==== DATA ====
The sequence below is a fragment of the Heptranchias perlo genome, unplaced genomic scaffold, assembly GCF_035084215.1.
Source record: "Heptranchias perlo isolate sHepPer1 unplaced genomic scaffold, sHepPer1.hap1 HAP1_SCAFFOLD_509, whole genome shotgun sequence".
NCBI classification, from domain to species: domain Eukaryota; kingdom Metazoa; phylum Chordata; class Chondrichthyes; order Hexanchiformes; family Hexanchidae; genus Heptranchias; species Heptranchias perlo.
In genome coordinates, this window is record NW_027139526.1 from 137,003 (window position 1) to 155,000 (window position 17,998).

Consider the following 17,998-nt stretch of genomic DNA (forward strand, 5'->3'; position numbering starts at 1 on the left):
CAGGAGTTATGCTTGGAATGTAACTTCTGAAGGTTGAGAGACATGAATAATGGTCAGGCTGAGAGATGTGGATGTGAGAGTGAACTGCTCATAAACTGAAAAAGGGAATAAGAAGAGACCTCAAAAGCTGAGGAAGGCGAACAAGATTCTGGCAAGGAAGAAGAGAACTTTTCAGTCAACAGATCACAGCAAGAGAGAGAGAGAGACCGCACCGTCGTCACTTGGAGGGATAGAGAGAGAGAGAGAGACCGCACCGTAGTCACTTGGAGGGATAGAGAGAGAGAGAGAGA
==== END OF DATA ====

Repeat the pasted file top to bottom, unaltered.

The sequence below is a fragment of the Heptranchias perlo genome, unplaced genomic scaffold, assembly GCF_035084215.1.
Source record: "Heptranchias perlo isolate sHepPer1 unplaced genomic scaffold, sHepPer1.hap1 HAP1_SCAFFOLD_509, whole genome shotgun sequence".
NCBI classification, from domain to species: domain Eukaryota; kingdom Metazoa; phylum Chordata; class Chondrichthyes; order Hexanchiformes; family Hexanchidae; genus Heptranchias; species Heptranchias perlo.
In genome coordinates, this window is record NW_027139526.1 from 137,003 (window position 1) to 155,000 (window position 17,998).

Consider the following 17,998-nt stretch of genomic DNA (forward strand, 5'->3'; position numbering starts at 1 on the left):
CAGGAGTTATGCTTGGAATGTAACTTCTGAAGGTTGAGAGACATGAATAATGGTCAGGCTGAGAGATGTGGATGTGAGAGTGAACTGCTCATAAACTGAAAAAGGGAATAAGAAGAGACCTCAAAAGCTGAGGAAGGCGAACAAGATTCTGGCAAGGAAGAAGAGAACTTTTCAGTCAACAGATCACAGCAAGAGAGAGAGAGAGACCGCACCGTCGTCACTTGGAGGGATAGAGAGAGAGAGAGAGACCGCACCGTAGTCACTTGGAGGGATAGAGAGAGAGAGAGAGA